The Burkes flew back to Austin to see an infectious diseases expert, and received positive test results from the culture taken in the Portland ER: It was definitely MRSA. Bethany battled recurring infections from the summer of 2010 onward. Eventually, the MRSA was slowly brought under control, and doctors were able to save her eyesight. “But that was just the beginning,” says Bethany’s mother, Melissa Burke. For two years, Bethany was sick with various other undiagnosed illnesses: fevers, rashes, dizziness, problems with vision, lethargy, loss of appetite, sinus infections, joint pain and swelling. At times she couldn’t walk, and for a six-month period, she rarely left the house, except for doctors’ appointments. She was tested for mononucleosis, Lyme disease, rheumatoid arthritis, tumours and more. Melissa had to quit her job as a teacher, and Bethany had to repeat a year of school. When the tests came back negative or inconclusive, the doctors just kept prescribing antibiotics. It was Bethany who eventually took a stand and said, “I won’t take any more antibiotics.” And that’s when, over time, she started to get better. Under the direction of an osteopath, Bethany took vitamin and mineral IVs, was treated by massage therapists and acupuncturists, and changed her diet to include probiotic supplements and food with live cultures. Her symptoms improved within two months of stopping the antibiotics and then disappeared after six months. She has been symptom- and antibiotic-free for two years, and graduated from high school this summer.
Even if we all drastically reduced our antibiotic intake, exposure—through the environment and through the food we eat—will still be an issue. Resistant bacteria is already present in our water supply, thanks in part to people flushing medications and to the antimicrobials in soaps, hand sanitizers and detergents. Farm animals also develop resistant bacteria when they are fed antibiotics to promote growth and prevent illness, and that bacteria moves from farm to fork. Only this year have Canadian producers begun to phase out the use of antibiotics for animal growth promotion (almost a decade after the European Union banned it outright). Buying antibiotic-free pork, beef, poultry and dairy is one way to send a message to the agriculture industry that we don’t want antibiotics in our food. While doctors don’t yet know how much of a difference eating antibiotic-free makes to an individual’s health, says Montessori, “it’s good for the world.”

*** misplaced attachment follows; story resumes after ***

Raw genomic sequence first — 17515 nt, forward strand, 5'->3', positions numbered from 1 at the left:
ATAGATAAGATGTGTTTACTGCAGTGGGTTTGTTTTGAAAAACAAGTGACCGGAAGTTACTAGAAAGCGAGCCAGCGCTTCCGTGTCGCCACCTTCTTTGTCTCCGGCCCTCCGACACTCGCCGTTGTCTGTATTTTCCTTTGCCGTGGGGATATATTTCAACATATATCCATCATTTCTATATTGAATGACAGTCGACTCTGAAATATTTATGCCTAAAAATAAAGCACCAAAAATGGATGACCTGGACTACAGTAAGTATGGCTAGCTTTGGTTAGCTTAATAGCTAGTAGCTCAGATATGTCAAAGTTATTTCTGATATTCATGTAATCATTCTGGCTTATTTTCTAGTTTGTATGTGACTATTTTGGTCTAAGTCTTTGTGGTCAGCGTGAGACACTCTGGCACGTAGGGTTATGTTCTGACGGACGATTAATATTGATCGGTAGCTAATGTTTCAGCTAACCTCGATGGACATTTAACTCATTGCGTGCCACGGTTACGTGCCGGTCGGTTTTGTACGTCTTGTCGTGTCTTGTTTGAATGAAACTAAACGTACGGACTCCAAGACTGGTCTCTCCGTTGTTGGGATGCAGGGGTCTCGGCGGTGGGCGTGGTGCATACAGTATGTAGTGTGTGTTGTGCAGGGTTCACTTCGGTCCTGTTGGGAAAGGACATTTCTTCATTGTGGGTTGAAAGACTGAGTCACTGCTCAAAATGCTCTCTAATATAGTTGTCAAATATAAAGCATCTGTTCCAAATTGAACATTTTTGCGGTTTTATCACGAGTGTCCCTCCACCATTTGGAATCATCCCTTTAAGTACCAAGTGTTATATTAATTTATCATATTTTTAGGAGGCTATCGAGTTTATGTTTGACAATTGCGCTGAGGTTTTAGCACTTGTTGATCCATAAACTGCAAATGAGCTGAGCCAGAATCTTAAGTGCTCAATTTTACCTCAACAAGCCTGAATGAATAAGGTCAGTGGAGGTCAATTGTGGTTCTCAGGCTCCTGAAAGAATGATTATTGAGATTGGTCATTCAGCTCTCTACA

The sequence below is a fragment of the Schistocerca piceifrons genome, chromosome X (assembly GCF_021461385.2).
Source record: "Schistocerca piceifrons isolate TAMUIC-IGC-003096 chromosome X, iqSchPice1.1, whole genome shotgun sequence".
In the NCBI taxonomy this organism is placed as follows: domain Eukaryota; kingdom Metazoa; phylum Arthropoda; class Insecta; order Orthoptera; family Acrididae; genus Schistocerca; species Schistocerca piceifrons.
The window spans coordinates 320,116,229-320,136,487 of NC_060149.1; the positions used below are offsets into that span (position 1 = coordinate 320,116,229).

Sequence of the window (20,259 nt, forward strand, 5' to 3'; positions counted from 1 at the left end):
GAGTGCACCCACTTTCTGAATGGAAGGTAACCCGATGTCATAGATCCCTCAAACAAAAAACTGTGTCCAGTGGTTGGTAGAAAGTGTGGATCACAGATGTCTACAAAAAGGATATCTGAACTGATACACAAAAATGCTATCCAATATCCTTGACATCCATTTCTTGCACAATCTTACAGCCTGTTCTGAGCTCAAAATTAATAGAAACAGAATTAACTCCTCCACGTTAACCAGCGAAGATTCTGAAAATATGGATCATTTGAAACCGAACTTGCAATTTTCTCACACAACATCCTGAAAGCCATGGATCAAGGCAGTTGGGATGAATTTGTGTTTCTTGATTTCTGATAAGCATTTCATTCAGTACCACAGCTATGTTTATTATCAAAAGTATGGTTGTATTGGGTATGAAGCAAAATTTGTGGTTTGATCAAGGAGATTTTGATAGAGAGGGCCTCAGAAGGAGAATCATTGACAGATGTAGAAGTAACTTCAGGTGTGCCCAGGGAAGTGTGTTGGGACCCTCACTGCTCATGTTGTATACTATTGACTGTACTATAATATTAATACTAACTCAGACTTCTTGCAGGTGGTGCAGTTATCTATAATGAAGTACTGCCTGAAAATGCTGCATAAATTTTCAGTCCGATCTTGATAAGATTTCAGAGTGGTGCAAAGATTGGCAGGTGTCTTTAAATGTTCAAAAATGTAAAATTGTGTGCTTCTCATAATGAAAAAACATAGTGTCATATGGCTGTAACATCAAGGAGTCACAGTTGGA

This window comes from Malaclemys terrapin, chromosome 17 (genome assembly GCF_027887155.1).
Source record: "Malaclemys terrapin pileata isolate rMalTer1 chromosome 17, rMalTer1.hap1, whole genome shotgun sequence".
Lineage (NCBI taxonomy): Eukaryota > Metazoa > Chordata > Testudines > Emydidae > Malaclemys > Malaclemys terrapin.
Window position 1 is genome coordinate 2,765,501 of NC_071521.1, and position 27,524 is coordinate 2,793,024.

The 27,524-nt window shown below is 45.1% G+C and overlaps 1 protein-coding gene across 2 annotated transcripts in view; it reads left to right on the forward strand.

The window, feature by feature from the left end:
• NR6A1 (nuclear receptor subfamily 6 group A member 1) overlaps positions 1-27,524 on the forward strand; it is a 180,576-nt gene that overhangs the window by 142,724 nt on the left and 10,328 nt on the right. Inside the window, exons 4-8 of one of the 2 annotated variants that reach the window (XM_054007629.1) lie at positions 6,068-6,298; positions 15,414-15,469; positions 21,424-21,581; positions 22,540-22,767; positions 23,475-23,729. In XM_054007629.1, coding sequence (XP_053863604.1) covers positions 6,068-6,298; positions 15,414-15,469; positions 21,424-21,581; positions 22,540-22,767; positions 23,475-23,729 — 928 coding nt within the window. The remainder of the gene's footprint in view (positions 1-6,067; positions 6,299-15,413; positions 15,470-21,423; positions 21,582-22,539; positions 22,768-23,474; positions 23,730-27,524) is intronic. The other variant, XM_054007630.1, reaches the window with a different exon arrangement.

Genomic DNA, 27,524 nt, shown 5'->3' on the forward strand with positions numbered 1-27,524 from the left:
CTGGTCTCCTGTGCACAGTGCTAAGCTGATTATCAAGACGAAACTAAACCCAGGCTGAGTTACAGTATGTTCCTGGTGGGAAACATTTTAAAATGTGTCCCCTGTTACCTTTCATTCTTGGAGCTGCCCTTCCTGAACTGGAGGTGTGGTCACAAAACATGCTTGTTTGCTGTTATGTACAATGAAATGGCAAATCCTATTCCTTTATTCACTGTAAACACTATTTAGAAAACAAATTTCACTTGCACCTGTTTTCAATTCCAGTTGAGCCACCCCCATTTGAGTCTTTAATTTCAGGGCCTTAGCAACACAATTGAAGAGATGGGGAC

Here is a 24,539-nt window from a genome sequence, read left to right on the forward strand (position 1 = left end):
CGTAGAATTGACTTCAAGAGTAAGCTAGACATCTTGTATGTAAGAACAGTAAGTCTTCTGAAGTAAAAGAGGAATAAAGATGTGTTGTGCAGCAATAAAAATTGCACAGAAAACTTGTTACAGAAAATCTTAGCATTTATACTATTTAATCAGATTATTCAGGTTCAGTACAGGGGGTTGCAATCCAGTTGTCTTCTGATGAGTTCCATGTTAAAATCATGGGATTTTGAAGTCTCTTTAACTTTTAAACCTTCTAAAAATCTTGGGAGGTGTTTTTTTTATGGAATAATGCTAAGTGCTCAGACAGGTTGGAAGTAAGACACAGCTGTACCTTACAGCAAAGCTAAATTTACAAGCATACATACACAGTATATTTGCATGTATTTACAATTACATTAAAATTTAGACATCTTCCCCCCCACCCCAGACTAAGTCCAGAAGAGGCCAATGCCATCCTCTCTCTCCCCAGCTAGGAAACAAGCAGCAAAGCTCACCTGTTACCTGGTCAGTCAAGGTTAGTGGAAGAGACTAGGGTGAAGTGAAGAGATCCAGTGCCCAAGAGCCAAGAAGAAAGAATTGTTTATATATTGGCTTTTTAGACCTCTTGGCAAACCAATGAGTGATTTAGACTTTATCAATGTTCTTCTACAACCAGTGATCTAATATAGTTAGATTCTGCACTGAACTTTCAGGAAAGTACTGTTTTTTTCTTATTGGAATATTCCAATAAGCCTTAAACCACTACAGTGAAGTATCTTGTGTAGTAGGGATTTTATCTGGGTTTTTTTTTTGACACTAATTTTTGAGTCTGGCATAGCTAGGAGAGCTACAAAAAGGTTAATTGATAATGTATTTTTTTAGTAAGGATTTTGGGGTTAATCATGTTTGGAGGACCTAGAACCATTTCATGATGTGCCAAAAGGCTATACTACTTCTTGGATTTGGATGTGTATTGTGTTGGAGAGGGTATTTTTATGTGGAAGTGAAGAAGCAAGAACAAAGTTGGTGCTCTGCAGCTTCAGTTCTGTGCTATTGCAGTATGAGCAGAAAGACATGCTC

Meanwhile, researchers around the world are working to battle AMR. Faster bacterial screening tests being developed will allow doctors to give antibiotics only when needed. In May, University of British Columbia scientists announced they had discovered a molecule that can prevent many different kinds of bacteria (including antibiotic-resistant kinds) from bonding together, a frequent cause of infections. However, when it comes to the development of new antibiotics that could replace the older, ineffective ones, there are very few in the research and development pipeline—pharmaceutical companies de-prioritized that area of study years ago. “You can make a lot more money with a cardiac drug that someone is going to take every day for the next 30 years than an antibiotic that someone is going to take for a week,” says Montessori.
It’s debatable whether new drugs are even the answer. New antibiotics can be more expensive, may have more side effects and bacteria can develop resistance to them, too. For now, it seems, the onus is on us: Take antibiotics only when needed and always finish the full course. While the wait-and-see approach is much easier said than done when your child is sick or hurting, remember that when it comes to AMR, parents’ insistence on getting meds—and finding a swift solution—is a big part of the problem. Sometimes, we just have to be patient and let our kids heal.
*LAST NAME HAS BEEN CHANGED.
A version of this story originally appeared in the September 2014 print issue with the headline, “Bad medicine?” on p. 35.